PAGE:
mens health

It’s National Men’s Health Month; Learn How to Stay Healthy

According to Harvard University, the average man pays less attention to his health than the average woman. Men are more likely to drink alcohol, use tobacco and make risky decisions, and they’re less likely to regularly visit a primary care provider. June is Men’s Health Month, so we’re exploring common health issues that all men should have on their radar.

Cardiovascular health

Heart disease is the leading cause of death for men in the United States. More than half of all men have high blood pressure, also known as hypertension, and one in three men have some form of cardiovascular disease.

“Half of men who die suddenly from coronary heart disease had no previous symptoms, which should be a wake-up call to men everywhere,” said Steven W. Graeca, DO, a board-certified internal medicine physician with Penn Highlands Internal Medicine in DuBois.

The biggest risk factors for heart disease include diabetes, being overweight, eating an unhealthy diet, not getting adequate exercise and excessive alcohol use. Another risk factor that isn’t widely known is erectile dysfunction. Erectile problems can serve as an early warning sign. Men in their 40s who have no other risk factors but experience some erectile problems have an 80% risk of developing heart problems within 10 years.

Skin cancer

Melanoma is the deadliest form of skin cancer. Men are more likely to die from melanoma than women, and it is more than 20 times more common in whites than in African Americans. While the average age of a melanoma diagnosis is 65, it is prevalent in every age group, and it’s not uncommon among people younger than 30.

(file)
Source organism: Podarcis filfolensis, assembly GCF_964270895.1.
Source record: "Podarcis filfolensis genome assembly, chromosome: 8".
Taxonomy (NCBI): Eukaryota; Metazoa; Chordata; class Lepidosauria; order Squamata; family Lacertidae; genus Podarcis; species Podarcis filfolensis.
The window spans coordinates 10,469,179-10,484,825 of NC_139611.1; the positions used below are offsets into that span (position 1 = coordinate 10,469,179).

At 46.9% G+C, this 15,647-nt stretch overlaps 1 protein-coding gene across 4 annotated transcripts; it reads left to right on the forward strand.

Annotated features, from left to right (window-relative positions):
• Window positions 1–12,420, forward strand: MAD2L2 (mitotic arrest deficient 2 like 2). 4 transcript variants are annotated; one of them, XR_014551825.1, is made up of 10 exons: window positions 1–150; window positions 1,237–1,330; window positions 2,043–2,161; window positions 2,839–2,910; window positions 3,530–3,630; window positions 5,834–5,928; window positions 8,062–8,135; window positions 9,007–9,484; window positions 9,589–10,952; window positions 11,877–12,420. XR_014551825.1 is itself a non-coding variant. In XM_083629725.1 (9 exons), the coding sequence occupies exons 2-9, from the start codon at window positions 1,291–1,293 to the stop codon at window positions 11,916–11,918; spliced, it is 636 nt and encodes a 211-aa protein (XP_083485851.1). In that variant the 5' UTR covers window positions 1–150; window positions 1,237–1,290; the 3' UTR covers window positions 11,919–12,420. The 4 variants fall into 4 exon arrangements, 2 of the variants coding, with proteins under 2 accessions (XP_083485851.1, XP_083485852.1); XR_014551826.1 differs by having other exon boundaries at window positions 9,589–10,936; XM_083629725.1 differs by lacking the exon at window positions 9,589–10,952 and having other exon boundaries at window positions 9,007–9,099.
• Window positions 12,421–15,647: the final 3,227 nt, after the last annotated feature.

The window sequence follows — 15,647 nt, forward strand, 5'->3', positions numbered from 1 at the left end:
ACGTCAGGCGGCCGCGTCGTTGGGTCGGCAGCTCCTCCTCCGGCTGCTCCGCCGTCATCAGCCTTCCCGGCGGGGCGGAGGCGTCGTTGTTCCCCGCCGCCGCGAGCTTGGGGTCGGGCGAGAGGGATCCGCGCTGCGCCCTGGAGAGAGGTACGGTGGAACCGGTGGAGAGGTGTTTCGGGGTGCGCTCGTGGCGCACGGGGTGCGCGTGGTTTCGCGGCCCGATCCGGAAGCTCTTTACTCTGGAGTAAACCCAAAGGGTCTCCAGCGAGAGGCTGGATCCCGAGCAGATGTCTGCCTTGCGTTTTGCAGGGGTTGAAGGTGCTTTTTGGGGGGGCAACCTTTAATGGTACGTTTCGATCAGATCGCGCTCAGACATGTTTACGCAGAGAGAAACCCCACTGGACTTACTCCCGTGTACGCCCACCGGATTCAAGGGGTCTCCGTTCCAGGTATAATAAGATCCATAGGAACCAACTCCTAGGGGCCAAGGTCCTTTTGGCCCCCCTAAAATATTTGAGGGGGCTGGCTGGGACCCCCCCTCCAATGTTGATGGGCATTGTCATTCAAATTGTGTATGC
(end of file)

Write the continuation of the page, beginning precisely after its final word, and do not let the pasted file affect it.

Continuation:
“There are many commonsense things you can do to reduce your risk for skin cancer,” said Dr. Graeca. “Use sunscreen, wear hats with brims and avoid tanning beds and other sources of UV light.”

Influenza and pneumonia

Here’s a statistic that might surprise you: Influenza and pneumonia are among the top 10 causes of death in the U.S., and men are 25% more likely to die from influenza and pneumonia than women.

“Influenza is a common cause of pneumonia and getting your flu shot is the best thing you can do to reduce your risk of getting the flu,” said Dr. Graeca.

Today, most children receive a pneumococcal vaccination as part of their immunization schedule, but older adults may have never received the vaccination.

“If you weren’t vaccinated as a child, talk to your primary care provider about whether vaccination is right for you,” said Dr. Graeca. “And be sure to schedule an annual exam every year. Many of the leading health threats for men can be prevented, and that starts by visiting your provider.”

Penn Highlands Healthcare offers comprehensive care for men’s health throughout the region. Providers are accepting new patients so that you can begin the journey of developing a relationship focused on you and your health. For more information or to find a provider near you, visit www.phhealthcare.org/doctor.